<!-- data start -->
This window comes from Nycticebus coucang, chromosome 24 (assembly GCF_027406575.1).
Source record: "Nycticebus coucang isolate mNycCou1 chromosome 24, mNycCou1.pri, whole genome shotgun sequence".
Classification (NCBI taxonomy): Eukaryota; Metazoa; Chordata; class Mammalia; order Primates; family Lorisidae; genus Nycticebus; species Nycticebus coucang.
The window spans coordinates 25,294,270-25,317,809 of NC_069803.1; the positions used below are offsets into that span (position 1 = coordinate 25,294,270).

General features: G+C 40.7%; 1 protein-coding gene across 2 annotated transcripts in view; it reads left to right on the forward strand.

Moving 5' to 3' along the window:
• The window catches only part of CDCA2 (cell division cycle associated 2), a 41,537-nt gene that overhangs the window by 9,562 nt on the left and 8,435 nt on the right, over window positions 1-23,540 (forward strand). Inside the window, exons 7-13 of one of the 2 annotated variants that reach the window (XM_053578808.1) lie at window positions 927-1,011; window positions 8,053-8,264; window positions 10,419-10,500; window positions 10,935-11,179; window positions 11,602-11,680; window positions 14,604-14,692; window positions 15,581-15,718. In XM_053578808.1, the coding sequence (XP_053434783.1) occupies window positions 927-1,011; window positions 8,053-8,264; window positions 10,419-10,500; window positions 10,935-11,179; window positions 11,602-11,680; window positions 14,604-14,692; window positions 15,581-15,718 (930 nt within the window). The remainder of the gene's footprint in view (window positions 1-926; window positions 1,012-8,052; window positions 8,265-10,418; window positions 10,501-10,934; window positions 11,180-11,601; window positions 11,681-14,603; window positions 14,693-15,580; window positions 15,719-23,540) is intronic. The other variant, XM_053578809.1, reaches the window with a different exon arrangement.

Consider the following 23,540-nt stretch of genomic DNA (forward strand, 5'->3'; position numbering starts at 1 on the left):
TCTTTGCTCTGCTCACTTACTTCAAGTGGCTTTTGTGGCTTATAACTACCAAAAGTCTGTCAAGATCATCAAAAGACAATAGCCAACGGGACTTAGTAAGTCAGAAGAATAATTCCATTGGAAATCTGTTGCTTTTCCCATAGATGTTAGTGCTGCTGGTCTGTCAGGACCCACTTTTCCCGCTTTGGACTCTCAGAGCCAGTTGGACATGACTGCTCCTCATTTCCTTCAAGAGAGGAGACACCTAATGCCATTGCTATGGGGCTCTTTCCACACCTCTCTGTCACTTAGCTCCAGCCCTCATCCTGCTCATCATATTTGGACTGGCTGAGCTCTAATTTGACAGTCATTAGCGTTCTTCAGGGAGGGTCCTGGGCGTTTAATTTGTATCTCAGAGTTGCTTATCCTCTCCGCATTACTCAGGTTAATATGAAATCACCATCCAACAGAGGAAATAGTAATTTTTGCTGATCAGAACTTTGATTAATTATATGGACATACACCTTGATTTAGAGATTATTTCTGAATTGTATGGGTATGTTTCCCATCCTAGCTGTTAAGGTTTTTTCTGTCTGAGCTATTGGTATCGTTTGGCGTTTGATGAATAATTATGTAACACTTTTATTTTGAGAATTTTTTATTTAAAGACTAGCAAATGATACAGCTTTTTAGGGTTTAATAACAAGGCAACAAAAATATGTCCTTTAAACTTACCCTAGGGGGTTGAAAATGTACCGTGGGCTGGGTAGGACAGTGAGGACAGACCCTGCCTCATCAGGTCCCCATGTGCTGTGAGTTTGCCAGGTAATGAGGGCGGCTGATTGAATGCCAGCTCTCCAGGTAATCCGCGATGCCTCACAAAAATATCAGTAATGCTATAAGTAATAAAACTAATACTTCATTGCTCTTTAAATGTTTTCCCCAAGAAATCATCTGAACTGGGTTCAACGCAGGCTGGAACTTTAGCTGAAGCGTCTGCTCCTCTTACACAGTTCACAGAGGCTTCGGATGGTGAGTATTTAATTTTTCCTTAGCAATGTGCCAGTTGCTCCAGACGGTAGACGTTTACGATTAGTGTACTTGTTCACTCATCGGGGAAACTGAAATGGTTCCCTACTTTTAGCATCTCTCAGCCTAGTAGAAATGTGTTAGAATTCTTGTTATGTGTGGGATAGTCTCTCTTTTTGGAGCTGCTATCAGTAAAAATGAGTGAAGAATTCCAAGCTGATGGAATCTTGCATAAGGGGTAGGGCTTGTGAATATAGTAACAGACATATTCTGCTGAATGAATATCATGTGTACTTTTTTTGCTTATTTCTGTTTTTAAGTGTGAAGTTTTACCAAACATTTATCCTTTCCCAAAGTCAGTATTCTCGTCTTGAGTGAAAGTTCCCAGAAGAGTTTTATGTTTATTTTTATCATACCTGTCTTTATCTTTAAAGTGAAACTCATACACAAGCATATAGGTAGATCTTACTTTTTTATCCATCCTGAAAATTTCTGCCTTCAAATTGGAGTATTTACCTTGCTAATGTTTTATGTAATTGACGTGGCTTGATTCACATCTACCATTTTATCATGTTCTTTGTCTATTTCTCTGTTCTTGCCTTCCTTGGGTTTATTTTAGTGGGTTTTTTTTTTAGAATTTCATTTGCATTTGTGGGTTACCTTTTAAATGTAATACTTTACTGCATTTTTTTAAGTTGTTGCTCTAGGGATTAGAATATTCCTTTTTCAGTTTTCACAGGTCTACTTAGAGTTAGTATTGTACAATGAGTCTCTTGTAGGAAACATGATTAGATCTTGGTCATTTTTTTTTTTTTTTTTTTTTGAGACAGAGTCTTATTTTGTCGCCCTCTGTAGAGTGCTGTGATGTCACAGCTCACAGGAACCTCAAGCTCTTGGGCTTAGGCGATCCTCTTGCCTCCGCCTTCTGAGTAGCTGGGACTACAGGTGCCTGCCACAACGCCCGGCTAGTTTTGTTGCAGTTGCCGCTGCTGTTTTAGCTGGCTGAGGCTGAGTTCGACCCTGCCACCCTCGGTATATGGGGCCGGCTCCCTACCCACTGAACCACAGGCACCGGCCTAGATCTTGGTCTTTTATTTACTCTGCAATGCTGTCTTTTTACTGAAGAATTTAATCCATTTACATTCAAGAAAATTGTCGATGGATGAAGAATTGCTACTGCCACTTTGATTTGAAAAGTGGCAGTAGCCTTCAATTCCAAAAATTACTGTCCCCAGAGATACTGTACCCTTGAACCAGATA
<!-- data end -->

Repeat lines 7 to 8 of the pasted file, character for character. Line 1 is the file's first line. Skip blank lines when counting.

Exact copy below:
• The window catches only part of CDCA2 (cell division cycle associated 2), a 41,537-nt gene that overhangs the window by 9,562 nt on the left and 8,435 nt on the right, over window positions 1-23,540 (forward strand). Inside the window, exons 7-13 of one of the 2 annotated variants that reach the window (XM_053578808.1) lie at window positions 927-1,011; window positions 8,053-8,264; window positions 10,419-10,500; window positions 10,935-11,179; window positions 11,602-11,680; window positions 14,604-14,692; window positions 15,581-15,718. In XM_053578808.1, the coding sequence (XP_053434783.1) occupies window positions 927-1,011; window positions 8,053-8,264; window positions 10,419-10,500; window positions 10,935-11,179; window positions 11,602-11,680; window positions 14,604-14,692; window positions 15,581-15,718 (930 nt within the window). The remainder of the gene's footprint in view (window positions 1-926; window positions 1,012-8,052; window positions 8,265-10,418; window positions 10,501-10,934; window positions 11,180-11,601; window positions 11,681-14,603; window positions 14,693-15,580; window positions 15,719-23,540) is intronic. The other variant, XM_053578809.1, reaches the window with a different exon arrangement.

Consider the following 23,540-nt stretch of genomic DNA (forward strand, 5'->3'; position numbering starts at 1 on the left):